Being Average Part 2

Notes on Creativity theme of the week:
Motives

 

Kids these days grow up learning that they are special, extraordinary- that there is no limit to what they can do or who they can become.

According to the book The Narcissism Epidemic, society is suffering the consequences. Gen Ys and beyond are notorious for being out for themselves, lacking commitment, and being narcissistic. They are so important and special in their own eyes that they feel the need to tell the whole world the intimate details of every moment of their lives on Facebook and Twitter.

The truth is that most of us are really only just average- that’s what average means, applying to the majority. If everyone is extraordinary then extraordinary is simply the new average.

What I want to know is what’s wrong with being average anyway? You got two hands and two legs, that’s all you need. Now use ’em!

The key isn’t in being extraordinary, it’s in doing extraordinary things even though you are just some average person.

Kids shouldn’t be taught how unique they are, rather that they are no more or less special than anyone else. They, like everyone else on the planet, have limitations and flaws. The beauty is that they don’t have to be special- they merely need to dive in and immerse themselves fully in the ride of their lives. And somehow in the process they’ll forget to even bother about whether or not they’re special.

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Today’s 4 Minute Writer  

Second Chance

Mr. Greenwood choked on a chicken bone last spring. Ambulance had to be called and everything. He could have died. But he didn’t. Another chance at life. Make the most of it, Mr. Greenwood. But he just kept status quo.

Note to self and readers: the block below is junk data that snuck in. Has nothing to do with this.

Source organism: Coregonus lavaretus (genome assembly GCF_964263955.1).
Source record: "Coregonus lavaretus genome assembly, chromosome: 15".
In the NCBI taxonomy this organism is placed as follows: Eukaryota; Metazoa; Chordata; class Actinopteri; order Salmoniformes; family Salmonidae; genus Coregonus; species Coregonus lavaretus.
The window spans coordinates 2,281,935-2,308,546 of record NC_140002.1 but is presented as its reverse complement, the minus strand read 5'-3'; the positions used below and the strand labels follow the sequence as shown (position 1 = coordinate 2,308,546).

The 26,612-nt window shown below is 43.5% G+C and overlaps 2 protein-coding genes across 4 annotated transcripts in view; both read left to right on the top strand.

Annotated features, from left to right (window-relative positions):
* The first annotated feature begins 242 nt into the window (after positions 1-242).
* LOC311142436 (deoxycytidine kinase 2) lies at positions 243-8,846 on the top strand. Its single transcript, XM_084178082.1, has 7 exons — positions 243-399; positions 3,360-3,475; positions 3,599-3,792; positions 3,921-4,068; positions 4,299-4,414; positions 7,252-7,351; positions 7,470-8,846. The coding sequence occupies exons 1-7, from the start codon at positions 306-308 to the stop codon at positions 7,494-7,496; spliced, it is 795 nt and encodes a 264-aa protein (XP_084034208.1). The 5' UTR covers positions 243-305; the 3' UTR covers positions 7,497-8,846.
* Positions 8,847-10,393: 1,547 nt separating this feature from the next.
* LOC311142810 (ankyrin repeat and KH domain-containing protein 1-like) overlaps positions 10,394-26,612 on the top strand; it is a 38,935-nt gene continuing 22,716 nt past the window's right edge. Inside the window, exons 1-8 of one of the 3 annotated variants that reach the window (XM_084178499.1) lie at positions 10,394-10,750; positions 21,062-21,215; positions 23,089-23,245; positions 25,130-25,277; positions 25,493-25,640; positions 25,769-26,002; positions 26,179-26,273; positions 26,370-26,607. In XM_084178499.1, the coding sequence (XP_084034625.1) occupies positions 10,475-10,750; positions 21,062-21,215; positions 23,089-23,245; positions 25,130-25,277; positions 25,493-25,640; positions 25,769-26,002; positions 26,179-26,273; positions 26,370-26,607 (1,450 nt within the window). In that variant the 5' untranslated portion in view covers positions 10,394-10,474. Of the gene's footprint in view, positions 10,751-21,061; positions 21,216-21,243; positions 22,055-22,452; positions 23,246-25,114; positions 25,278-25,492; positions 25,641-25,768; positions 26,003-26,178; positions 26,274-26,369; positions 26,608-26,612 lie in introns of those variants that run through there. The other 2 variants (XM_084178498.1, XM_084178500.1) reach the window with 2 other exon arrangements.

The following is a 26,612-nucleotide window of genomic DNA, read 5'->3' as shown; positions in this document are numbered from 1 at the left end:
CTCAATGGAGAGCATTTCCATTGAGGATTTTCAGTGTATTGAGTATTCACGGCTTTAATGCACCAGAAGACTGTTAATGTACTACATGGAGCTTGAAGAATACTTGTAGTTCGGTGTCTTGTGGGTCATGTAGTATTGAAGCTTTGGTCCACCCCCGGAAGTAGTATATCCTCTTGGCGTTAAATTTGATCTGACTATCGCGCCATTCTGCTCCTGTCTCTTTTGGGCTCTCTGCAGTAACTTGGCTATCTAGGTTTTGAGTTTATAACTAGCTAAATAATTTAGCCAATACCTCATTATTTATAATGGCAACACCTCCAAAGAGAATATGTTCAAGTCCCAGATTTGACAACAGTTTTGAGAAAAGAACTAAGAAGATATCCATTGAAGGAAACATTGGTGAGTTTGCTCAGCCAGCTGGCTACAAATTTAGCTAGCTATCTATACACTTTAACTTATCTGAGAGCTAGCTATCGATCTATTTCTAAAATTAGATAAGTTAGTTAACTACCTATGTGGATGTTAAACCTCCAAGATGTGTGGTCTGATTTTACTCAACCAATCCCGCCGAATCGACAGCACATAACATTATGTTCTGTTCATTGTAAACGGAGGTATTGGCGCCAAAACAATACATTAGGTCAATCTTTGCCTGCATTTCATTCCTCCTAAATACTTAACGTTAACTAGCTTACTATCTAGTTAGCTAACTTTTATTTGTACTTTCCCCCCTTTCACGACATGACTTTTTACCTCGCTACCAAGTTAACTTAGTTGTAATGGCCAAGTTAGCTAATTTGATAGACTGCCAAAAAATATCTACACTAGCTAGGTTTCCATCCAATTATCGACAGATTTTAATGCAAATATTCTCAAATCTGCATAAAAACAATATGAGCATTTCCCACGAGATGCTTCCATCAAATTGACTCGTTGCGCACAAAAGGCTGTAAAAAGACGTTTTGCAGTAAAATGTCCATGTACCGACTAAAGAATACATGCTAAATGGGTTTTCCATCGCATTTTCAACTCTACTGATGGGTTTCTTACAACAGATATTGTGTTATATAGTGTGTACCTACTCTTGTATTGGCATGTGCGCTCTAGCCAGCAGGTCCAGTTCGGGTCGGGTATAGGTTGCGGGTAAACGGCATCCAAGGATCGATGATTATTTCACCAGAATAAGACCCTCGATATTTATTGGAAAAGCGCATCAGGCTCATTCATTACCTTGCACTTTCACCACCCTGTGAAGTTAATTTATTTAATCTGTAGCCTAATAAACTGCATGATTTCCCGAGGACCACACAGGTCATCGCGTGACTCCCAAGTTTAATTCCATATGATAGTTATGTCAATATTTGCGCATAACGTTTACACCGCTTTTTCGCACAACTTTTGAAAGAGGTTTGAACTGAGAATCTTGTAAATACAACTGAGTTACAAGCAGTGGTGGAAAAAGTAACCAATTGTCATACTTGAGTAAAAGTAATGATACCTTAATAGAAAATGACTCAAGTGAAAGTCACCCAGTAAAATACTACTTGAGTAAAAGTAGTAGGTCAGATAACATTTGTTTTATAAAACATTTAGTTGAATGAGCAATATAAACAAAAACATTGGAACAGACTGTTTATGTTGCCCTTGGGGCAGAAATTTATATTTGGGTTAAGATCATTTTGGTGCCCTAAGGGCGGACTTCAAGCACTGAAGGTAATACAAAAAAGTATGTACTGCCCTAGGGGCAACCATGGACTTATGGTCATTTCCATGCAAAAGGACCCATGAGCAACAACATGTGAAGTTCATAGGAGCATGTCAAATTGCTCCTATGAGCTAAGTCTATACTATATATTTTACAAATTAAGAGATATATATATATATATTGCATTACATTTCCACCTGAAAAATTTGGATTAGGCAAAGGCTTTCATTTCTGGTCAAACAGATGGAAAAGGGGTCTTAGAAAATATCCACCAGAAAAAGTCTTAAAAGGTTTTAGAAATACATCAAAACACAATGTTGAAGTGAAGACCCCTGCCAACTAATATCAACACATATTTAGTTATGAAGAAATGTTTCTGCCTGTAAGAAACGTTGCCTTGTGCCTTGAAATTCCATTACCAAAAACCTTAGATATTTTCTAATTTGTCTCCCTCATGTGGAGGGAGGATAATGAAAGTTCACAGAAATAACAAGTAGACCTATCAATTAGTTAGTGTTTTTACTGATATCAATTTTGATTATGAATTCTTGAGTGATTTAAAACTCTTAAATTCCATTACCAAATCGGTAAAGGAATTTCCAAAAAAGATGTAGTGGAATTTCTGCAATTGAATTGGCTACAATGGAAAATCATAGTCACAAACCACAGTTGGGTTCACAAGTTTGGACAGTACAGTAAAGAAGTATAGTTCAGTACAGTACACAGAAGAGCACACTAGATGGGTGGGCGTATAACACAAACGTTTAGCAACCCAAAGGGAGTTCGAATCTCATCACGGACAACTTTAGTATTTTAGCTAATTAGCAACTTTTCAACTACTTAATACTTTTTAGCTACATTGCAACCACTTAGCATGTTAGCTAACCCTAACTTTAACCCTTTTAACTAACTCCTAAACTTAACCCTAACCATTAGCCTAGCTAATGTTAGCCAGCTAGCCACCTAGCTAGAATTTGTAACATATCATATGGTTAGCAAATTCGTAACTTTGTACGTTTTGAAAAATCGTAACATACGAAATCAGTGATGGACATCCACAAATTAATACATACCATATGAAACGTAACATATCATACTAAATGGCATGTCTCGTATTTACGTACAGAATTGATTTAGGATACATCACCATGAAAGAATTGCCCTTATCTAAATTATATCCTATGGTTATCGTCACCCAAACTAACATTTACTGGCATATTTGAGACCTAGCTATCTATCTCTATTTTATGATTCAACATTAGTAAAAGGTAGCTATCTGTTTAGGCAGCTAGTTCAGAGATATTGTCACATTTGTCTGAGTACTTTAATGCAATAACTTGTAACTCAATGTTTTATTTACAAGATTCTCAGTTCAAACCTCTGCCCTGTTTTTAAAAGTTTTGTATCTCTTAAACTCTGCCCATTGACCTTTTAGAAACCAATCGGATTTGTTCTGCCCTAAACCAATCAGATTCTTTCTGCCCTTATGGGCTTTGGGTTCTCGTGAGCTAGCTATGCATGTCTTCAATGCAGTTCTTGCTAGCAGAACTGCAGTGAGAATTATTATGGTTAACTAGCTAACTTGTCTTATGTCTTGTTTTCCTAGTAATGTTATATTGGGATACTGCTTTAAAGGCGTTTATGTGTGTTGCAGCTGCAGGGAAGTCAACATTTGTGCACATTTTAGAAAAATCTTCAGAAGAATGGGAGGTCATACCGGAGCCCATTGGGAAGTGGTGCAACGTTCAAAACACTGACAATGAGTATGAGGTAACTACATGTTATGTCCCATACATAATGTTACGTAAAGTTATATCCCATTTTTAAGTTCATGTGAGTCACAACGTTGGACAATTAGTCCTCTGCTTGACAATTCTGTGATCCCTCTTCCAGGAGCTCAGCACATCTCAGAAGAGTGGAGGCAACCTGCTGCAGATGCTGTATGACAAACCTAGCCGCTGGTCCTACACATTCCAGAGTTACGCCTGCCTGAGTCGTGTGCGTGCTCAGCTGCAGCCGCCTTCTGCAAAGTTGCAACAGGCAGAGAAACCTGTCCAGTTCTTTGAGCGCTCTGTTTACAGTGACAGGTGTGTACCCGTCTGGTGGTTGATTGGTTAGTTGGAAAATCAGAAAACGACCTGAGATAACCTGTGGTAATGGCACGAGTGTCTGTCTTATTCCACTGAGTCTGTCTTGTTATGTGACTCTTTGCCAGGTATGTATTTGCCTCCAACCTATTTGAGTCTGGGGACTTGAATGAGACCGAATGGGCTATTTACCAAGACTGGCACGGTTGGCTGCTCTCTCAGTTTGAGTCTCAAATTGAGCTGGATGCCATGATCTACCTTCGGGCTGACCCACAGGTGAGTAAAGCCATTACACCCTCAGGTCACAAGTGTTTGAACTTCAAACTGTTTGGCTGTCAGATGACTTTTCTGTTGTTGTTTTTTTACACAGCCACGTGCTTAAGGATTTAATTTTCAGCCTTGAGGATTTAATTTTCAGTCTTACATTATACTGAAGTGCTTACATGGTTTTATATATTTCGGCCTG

Around the same time Sarafina cut her leg wide open, bled out of her femoral artery. The medics got to her in time. She walks with a limp now, but it doesn’t bother her. She decided not to waste her second chance so sold her condo, car and time share in Mexico, cashed in her RRSPs and moved to a town in Costa Rica. A small resort there gives her room and board in exchange for cooking and cleanings. She loves it. Mornings and evenings are very busy, but mid-day and late nights she sits at the beach or spends time with the Indigenous women in the village a short distance away.

Every year Mr. and Mrs. Greenwood go to that small resort in Costa Rica to spend a week of vacation time. They have never met Sarafina as they don’t bother talking with the help. This year, however, there will be plenty of interaction.

The Greenwoods arrive on a particularly hot Sunday afternoon. Eduardo has picked them up and taken them to the resort. Sarafina is just coming back from the village…

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12 Comments

Filed under Creativity, Writing

12 responses to “Being Average Part 2

  1. Great post, Zoe. We do have a generation that focuses mainly on themselves. I’ve heard it called the Entitlement Generation. Is Generation Y another term for the entitlement generation or is it the next one? How dare someone name our generations! Ha! How would you like being called a Baby Boomer?

    We don’t have to be marvelous in our own eyes or in the eyes of the world. We need only be available and empowered.

    I like the Second Chance story. Sarafina simplified her life after recovering from her life-threatening wound and became part of a working community, while Mr. Greenwood was unmoved by his near-death experience. The rest is left to our imagination. One could write a novel based on this theme. Blessings to you…